03:10 This is referred to as being your osteopenia.

    03:13 If it?s less than -2.5, osteoporosis increased porosity and if it gets much less than -2.5, this is important because now you are increased in risk of fractures in two major places - the hip and the spine.

    03:32 Indications for DXA scan: postmenopausal.

    03:34 Remember, what is DXA scan measuring for? Bone mineralization density.

    03:40 Therefore, in a postmenopausal woman, above the age of 50; here we are above 65, for sure.

    03:48 Postmenopausal less than 65 years with clinical risk factors, definitely.

    03:52 So, now, there?s a family history of osteoporosis in this female and she?s at menopause, clinical risk factors, DXA.

    04:01 Aid in decision regarding hormone replacement therapy, if required and by hormone, of course, we are replacing our estrogen.

    04:08 Radiologic evidence of osteopenia, meaning to say that you find your trabeculae to be thinned out and there?s prior osteoporotic fractures.

    04:17 All these would be indications and your monitoring therapy for osteoporosis.

    04:24 The biochemical assessment osteoporosis, what are you looking for? Upon CBC, you are looking for calcium, looking for phosphorus and alk-phos or alkaline phosphatase.

    04:34 In other words, aren?t these electrolytes and such and enzymes that you?re looking for when you are referring to proper bone homeostasis? Screen, hyperthyroidism could be an issue.

    04:47 So, screen for TSH.

    04:49 Also, screen for 25.

    04:51 Why not 125? Because the major Vitamin D that?s circulating in our bodies right now is the 25-type that was hydroxylated by the liver.

    05:02 Other tests sent based on history, physical, initial lab; we have something called SPEP and UPEP, 24-urine calcium, intact PTH and testosterone, especially in men.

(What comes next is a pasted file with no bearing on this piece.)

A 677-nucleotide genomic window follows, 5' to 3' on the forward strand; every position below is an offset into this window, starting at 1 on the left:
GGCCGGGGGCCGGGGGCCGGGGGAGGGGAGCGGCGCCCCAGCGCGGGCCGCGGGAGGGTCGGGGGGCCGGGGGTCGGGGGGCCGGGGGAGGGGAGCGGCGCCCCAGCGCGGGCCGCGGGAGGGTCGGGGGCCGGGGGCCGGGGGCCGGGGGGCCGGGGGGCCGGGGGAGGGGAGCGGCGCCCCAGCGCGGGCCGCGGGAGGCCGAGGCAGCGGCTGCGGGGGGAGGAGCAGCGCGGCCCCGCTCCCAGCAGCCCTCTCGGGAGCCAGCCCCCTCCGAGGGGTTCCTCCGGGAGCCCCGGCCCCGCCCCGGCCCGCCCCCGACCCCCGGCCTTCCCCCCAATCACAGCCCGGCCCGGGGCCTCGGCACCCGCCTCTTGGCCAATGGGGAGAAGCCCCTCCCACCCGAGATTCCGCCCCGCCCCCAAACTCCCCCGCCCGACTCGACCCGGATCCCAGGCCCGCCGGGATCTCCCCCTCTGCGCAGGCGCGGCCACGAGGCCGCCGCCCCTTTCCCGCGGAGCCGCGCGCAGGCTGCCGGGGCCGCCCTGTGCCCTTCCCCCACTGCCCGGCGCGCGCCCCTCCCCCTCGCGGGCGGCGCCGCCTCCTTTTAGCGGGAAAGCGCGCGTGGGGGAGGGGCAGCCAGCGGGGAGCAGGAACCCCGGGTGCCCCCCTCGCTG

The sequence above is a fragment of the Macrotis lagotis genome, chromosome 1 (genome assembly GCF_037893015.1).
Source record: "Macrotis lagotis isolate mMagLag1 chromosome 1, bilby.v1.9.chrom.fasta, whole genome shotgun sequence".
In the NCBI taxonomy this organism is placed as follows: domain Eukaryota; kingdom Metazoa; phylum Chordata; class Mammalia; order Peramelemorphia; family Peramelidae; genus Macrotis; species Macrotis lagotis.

05:13 These are things that you want to keep in mind as you get into further differentials.


    About the Lecture

    The lecture Osteoporosis: Clinical Presentation and Diagnosis by Carlo Raj, MD is from the course Bone Disease.


    Included Quiz Questions

    1. Restrictive lung disease
    2. Hip fracture
    3. Hypercalcemia
    4. Vertebral compression fracture
    5. Endocrine abnormalities
    1. Scan completed at 2 sites- the spine and the knee
    2. Calculates bone density
    3. Expressed as 2 scores
    4. Uses photon beams of 2 different energy levels
    5. Involves comparison to an average mean of a 30 year old patient
    1. Osteopenia
    2. Normal BMD
    3. Osteoporosis
    4. Severe osteoporosis
    5. Severe osteopenia
    1. A patient that has been diagnosed with osteopenia
    2. 63 year old woman in good health
    3. 60 year old man with clinical risk factors
    4. A patient who is on hormone replacement therapy
    5. A patient with no history of osteoporotic fracture

    Author of lecture Osteoporosis: Clinical Presentation and Diagnosis

     Carlo Raj, MD

    Carlo Raj, MD